There are not many people who can turn down £3m without a second thought, but David Beckham did just that last week when he failed to reach an agreement to renew his contract as the face of Gillette.
Beckham’s representative Simon Fuller is said to be pushing for profit-sharing agreements in his marketing and sponsorship deals and rejected Gillette’s offer of a flat fee for a 12-month extension.
There was speculation earlier this year that Gillette was planning to let Beckham go after the company signed Thierry Henry, Roger Federer and Tiger Woods for a global “Champions” campaign in January. But when Beckham signed for US team LA Galaxy talks turned to extending his contract in a bid to capitalise on the hype as “Brand Beckham” hits the US.
Best Gillette could get
Despite its famous “Best a man can get” strapline being familiar to an entire generation of men, few would describe Gillette’s advertising as being at the cutting-edge of creativity. The decision to sign Beckham in 2004 seemed, at the time, to be a clever strategic move. But if it was hoped that he would inject some personality into the brand’s rather serious image, and many would argue that strategy has failed.
King of Shaves founder Will King says: “It was probably a smart move early on, but these days Gillette doesn’t need David Beckham any more than Beckham needs Gillette. We have always aligned ourselves with challengers. We worked with John Terry in a campaign, when he hadn’t yet been made England captain. He brought us a certain stature.”
Others believe that a company as dominant as Gillette – the company claims it has a 76% share of the shaving market – should have more confidence to set its own marketing agenda rather than following the trend of aligning itself with celebrities.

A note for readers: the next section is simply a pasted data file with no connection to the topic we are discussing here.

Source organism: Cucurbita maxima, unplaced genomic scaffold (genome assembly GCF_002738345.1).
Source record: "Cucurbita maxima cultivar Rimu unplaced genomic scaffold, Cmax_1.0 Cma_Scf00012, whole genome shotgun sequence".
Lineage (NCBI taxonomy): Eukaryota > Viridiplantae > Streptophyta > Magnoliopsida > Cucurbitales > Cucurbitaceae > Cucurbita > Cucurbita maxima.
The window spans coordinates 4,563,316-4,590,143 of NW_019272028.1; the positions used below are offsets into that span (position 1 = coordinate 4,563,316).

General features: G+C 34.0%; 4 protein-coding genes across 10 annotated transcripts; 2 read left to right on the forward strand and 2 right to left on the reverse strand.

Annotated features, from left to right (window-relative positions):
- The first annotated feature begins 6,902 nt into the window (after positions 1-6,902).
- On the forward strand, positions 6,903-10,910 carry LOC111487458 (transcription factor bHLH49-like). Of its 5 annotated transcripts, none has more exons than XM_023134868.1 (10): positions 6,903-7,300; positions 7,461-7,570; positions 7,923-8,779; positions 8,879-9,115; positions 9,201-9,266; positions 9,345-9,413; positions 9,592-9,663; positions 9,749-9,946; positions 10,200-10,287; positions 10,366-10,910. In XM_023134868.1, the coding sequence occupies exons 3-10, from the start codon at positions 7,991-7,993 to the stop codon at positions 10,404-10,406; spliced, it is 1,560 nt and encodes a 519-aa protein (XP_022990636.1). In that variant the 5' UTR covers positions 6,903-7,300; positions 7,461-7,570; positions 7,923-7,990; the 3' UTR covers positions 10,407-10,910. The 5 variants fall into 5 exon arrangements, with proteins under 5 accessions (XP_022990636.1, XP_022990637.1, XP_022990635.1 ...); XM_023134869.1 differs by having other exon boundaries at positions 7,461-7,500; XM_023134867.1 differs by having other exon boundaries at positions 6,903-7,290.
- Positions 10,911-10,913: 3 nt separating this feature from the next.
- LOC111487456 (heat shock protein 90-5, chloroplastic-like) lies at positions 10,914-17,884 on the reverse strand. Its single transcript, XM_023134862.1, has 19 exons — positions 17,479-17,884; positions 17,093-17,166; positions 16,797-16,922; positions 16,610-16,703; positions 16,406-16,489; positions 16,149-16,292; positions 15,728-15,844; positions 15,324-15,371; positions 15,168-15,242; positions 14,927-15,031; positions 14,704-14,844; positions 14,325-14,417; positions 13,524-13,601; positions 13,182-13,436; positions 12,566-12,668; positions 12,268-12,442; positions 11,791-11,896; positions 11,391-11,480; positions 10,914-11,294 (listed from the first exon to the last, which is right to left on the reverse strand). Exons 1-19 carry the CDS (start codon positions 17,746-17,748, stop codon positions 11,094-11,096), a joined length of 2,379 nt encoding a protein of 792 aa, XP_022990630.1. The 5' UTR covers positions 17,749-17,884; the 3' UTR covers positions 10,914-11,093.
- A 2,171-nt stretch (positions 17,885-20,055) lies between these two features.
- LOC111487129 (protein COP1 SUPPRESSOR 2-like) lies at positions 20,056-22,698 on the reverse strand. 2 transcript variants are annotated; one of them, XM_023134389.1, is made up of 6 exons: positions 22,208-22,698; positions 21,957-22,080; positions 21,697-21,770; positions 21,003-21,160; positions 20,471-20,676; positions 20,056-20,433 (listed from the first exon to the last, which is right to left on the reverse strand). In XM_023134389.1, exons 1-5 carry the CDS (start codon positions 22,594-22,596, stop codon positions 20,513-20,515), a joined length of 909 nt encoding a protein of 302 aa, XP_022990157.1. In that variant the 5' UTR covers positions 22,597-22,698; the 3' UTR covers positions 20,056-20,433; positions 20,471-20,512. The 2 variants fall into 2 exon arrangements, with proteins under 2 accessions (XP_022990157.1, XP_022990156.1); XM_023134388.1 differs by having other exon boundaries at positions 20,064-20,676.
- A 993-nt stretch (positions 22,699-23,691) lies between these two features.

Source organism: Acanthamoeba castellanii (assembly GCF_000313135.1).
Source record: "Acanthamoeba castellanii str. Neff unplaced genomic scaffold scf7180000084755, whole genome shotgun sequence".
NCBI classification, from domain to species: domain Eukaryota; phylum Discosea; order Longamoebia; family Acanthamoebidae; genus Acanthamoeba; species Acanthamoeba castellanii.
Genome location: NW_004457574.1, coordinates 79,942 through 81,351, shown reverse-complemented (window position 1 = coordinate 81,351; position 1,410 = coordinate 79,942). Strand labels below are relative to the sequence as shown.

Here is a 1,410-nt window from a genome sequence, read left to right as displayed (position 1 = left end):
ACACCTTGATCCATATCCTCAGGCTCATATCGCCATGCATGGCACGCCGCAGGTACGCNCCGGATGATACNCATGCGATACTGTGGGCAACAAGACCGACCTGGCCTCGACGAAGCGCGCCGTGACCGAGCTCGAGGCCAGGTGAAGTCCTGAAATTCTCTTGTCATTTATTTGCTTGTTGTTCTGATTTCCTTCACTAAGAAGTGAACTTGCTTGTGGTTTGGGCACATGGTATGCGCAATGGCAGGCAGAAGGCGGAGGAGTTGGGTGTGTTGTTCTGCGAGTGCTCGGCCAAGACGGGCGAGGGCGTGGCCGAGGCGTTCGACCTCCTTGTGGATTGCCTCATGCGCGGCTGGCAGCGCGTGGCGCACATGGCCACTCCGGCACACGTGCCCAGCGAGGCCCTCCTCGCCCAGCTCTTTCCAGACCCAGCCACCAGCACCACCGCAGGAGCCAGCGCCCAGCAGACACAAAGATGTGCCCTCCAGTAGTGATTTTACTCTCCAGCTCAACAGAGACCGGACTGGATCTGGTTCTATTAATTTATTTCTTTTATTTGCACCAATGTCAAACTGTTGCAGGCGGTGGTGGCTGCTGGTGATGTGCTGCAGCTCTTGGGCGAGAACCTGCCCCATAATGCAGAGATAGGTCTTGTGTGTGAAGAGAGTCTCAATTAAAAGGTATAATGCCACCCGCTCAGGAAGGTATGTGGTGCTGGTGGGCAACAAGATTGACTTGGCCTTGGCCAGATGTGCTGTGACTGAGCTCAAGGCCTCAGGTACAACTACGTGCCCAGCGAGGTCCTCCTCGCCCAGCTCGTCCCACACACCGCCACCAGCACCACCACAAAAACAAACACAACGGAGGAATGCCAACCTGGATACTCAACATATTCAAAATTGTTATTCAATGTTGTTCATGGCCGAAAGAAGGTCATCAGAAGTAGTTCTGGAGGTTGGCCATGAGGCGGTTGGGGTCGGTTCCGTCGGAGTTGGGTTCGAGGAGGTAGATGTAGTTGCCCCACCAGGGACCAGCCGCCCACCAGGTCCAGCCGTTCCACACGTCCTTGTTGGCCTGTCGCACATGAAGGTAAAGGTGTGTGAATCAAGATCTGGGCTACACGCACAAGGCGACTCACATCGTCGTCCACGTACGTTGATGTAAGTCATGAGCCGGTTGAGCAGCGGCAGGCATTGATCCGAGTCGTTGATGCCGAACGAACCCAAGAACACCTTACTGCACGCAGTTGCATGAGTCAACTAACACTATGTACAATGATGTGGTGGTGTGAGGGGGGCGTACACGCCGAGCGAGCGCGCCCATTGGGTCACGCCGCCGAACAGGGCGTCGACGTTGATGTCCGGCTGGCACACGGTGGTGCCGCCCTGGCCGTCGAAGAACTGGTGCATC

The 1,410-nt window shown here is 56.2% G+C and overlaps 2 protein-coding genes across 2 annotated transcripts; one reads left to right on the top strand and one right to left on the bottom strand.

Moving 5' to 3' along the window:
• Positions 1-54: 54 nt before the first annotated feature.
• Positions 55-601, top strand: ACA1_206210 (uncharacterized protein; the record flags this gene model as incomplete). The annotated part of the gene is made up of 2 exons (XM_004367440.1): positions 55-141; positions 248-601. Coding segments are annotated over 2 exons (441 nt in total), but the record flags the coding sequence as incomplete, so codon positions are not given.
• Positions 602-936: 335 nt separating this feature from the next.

Gillette’s main rival, Wilkinson Sword, is unusual in that it does not use any famous personalities in its advertising. The trend in the grooming market of using “iconic” figures seems to have worked well for brands targeting females but men do not necessarily have the same desire to emulate a lifestyle or buy into a “dream”. Males are traditionally more focused on the form and function of a product, say experts.
Where Beckham has been particularly successful, they believe, is in his relationships with brands that rely on his sporting performance rather than a representation of his lifestyle. Beckham earns an estimated £10m a year from his deal with Adidas to promote Predator boots, shin pads and general sportswear and he is understood to have been worth more than £300m in marketing revenues to Real Madrid during his time with the Spanish club.
However, it is true that the use of celebrities to endorse male grooming products works better in less developed markets. In those markets, simply being backed by a famous face can be enough to drive sales. In more developed markets brands may need to supply the male consumer with more sophisticated information.
Industry insiders are concerned that this latest move by Fuller on Beckham’s behalf will “set a precedent” on endorsement deals and that it will become the norm for celebrities to demand profit-share contracts. Recently, Fuller has concentrated on global campaigns for Beckham with large companies such as Motorola, Pepsi and Coty, and moved away from local deals with the likes of Marks & Spencer in the UK and Castrol in Japan.
The globalisation of Beckham will be catching the eyes of young sporting superstars looking to maximise their earning power. Fuller’s landmark agreement, worth a reputed $250m (£124m), to bring Beckham to LA Galaxy is without parallel, and though Gillette hasn’t come off, his deal-making skills has raised the bar in celebrity endorsement.